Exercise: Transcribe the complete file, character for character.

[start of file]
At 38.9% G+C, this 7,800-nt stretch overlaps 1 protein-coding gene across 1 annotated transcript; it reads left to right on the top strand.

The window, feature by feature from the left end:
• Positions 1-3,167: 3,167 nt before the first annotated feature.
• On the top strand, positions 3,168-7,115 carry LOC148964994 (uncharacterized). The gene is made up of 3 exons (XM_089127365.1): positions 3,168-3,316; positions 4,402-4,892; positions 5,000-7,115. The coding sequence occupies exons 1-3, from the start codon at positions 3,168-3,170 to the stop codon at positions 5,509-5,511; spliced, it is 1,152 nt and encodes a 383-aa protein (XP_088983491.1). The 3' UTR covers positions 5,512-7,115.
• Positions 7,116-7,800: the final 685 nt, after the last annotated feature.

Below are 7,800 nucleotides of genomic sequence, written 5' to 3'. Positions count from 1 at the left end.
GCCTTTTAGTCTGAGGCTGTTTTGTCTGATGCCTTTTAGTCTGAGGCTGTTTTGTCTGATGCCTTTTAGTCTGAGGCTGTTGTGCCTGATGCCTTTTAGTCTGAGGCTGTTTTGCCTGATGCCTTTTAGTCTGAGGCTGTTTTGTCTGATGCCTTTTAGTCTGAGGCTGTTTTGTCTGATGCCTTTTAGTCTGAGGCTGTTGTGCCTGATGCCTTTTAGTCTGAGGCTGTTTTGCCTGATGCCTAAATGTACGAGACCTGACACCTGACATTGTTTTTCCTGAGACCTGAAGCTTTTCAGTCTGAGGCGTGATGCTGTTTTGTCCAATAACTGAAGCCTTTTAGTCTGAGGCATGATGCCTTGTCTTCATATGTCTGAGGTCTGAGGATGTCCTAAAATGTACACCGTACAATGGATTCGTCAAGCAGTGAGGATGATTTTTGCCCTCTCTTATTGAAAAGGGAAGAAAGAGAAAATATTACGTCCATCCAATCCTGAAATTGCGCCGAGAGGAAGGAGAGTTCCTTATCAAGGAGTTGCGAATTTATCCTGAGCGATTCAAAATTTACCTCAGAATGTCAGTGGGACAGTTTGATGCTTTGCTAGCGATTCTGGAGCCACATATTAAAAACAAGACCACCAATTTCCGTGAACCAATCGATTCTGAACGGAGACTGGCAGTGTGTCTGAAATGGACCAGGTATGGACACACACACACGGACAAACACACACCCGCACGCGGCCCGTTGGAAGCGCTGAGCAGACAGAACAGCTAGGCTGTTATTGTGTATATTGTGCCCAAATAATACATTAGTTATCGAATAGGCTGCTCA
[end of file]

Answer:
At 38.9% G+C, this 7,800-nt stretch overlaps 1 protein-coding gene across 1 annotated transcript; it reads left to right on the top strand.

The window, feature by feature from the left end:
• Positions 1-3,167: 3,167 nt before the first annotated feature.
• On the top strand, positions 3,168-7,115 carry LOC148964994 (uncharacterized). The gene is made up of 3 exons (XM_089127365.1): positions 3,168-3,316; positions 4,402-4,892; positions 5,000-7,115. The coding sequence occupies exons 1-3, from the start codon at positions 3,168-3,170 to the stop codon at positions 5,509-5,511; spliced, it is 1,152 nt and encodes a 383-aa protein (XP_088983491.1). The 3' UTR covers positions 5,512-7,115.
• Positions 7,116-7,800: the final 685 nt, after the last annotated feature.

Below are 7,800 nucleotides of genomic sequence, written 5' to 3'. Positions count from 1 at the left end.
GCCTTTTAGTCTGAGGCTGTTTTGTCTGATGCCTTTTAGTCTGAGGCTGTTTTGTCTGATGCCTTTTAGTCTGAGGCTGTTGTGCCTGATGCCTTTTAGTCTGAGGCTGTTTTGCCTGATGCCTTTTAGTCTGAGGCTGTTTTGTCTGATGCCTTTTAGTCTGAGGCTGTTTTGTCTGATGCCTTTTAGTCTGAGGCTGTTGTGCCTGATGCCTTTTAGTCTGAGGCTGTTTTGCCTGATGCCTAAATGTACGAGACCTGACACCTGACATTGTTTTTCCTGAGACCTGAAGCTTTTCAGTCTGAGGCGTGATGCTGTTTTGTCCAATAACTGAAGCCTTTTAGTCTGAGGCATGATGCCTTGTCTTCATATGTCTGAGGTCTGAGGATGTCCTAAAATGTACACCGTACAATGGATTCGTCAAGCAGTGAGGATGATTTTTGCCCTCTCTTATTGAAAAGGGAAGAAAGAGAAAATATTACGTCCATCCAATCCTGAAATTGCGCCGAGAGGAAGGAGAGTTCCTTATCAAGGAGTTGCGAATTTATCCTGAGCGATTCAAAATTTACCTCAGAATGTCAGTGGGACAGTTTGATGCTTTGCTAGCGATTCTGGAGCCACATATTAAAAACAAGACCACCAATTTCCGTGAACCAATCGATTCTGAACGGAGACTGGCAGTGTGTCTGAAATGGACCAGGTATGGACACACACACACGGACAAACACACACCCGCACGCGGCCCGTTGGAAGCGCTGAGCAGACAGAACAGCTAGGCTGTTATTGTGTATATTGTGCCCAAATAATACATTAGTTATCGAATAGGCTGCTCA